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HVC First Selection

We try out the HVC First Selection and see if we will ever forget it. Because, the band…HVC First Selection cigar

Punch: This is HVC’s first blend and it was introduced in 2012. It is a Nicaraguan puro with a Corojo 99 wrapper. This one is a 6 x 56 toro gordo. The main band has a layered monogram composed of the three letters “H”, “V”, and “C”. Above that are the words “The City”, and below is the statement, “I will never forget”. Whatever that is referring to I must have forgotten. The web site makes no mention of it, so if there is a story about this, HVC has missed a good opportunity to share it.

Draw: This First Selection is our second HVC selection. Our first, the Cerro, is reviewed here

Hmmm… it smells like a damp campfire. Oh wait, that’s my hands. The aroma is of light manure and damp hay. The natural wrapper is smoothly applied, with no visible defects. It punched nicely with the large punch, giving a looser draw and a flavor of …wait for it… damp hay. The cigar features a silver ribbon around the foot, and two bands, the second sporting the name “First Selection”.

P: Nice construction. Deep cap. Slightly veiny. Big punch gives a nice medium draw of wintergreen. Let’s coax this thing to life and see how it fares after warming up.

D: Coaxing indeed, as I ran out of fuel during the lighting. However, once finished I get green pepper, hot onion, and sulfur. And it keeps intensifying! Wow! This is almost too hard to take.

P: Because of the wintergreen on the cold draw I was expecting some sweetness. But there aint none there at this point. Very earthy and woody, for me. There is some green pepper in the retrohale. What the?!? Here, let me use some more puncuation: %&*@#! My *&^%’n wrapper split out right away – an inch long, on its way to a mile! *&^%@#!!!!!! Time to bust out my patented cigar split mitigator: a strip of drafting vellum 4” long and ¾” wide and a clothes pin. You see, that big a$$ wrapper on The Banker has another use. I wrap the vellum around the split and clothes pin it to keep the wrapper from flaking out. Let’s see how effective it will be on this mamajamba.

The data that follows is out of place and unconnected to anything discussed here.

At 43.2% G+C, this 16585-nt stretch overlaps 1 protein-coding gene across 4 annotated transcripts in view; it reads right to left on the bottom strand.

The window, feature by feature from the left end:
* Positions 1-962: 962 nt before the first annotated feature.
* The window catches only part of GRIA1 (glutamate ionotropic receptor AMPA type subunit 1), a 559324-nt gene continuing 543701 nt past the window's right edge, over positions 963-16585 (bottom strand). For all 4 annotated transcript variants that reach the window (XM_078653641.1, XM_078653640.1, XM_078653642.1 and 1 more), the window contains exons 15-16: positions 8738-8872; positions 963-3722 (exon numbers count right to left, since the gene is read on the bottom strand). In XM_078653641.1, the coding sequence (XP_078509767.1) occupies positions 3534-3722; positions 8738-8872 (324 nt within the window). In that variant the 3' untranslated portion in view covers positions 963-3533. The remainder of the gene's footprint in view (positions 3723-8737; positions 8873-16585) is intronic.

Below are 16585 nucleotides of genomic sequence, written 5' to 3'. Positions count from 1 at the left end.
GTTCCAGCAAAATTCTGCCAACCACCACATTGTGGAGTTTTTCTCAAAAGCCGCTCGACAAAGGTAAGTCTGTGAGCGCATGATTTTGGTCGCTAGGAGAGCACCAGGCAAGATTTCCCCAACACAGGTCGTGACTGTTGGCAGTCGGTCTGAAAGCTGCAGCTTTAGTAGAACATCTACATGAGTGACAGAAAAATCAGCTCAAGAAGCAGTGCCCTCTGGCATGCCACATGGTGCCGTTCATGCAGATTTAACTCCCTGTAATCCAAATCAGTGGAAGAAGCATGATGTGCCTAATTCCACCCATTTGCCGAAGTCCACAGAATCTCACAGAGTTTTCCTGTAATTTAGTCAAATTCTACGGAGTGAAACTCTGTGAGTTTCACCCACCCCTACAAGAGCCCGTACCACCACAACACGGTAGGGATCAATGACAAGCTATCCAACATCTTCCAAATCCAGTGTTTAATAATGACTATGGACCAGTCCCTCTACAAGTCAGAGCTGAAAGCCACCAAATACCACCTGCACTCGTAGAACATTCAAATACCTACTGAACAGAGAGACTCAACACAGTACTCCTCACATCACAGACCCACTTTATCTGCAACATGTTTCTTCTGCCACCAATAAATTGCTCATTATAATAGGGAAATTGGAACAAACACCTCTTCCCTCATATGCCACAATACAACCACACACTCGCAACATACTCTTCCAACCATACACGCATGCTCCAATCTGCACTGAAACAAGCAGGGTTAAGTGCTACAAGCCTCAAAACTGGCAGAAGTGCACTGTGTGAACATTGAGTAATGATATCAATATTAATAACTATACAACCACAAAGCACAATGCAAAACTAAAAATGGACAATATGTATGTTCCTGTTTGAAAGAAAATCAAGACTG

D: Patent pending …kinda. The forms are on his desk.

P: Yeah. I’ll get that sent in someday — after I submit my idea for a device to make zebra stripes by rapidly removing narrow strips of duct tape from my brother’s chest.

D: After 3/4” the HVC First Selection’s flavor intensity has faded to a more tolerable medium-full intensity, and the flavor is more generous, cavernous. There’s an almost raspberry sweetness around the outside of my mouth in the middle. There’s sulfur overtone, and there’s a woody undertone.

P: After 3/4” the flavor intensity is medium-full. No significant changes yet. Nicely balanced. I find myself constantly sipping at it to keep the party going. It’s very likable thus far.

I’m happy to report that my not-really-patent-pending procedure worked and I have successfully burned through the split. Woot!

D: Well, holy *&^%@# it worked!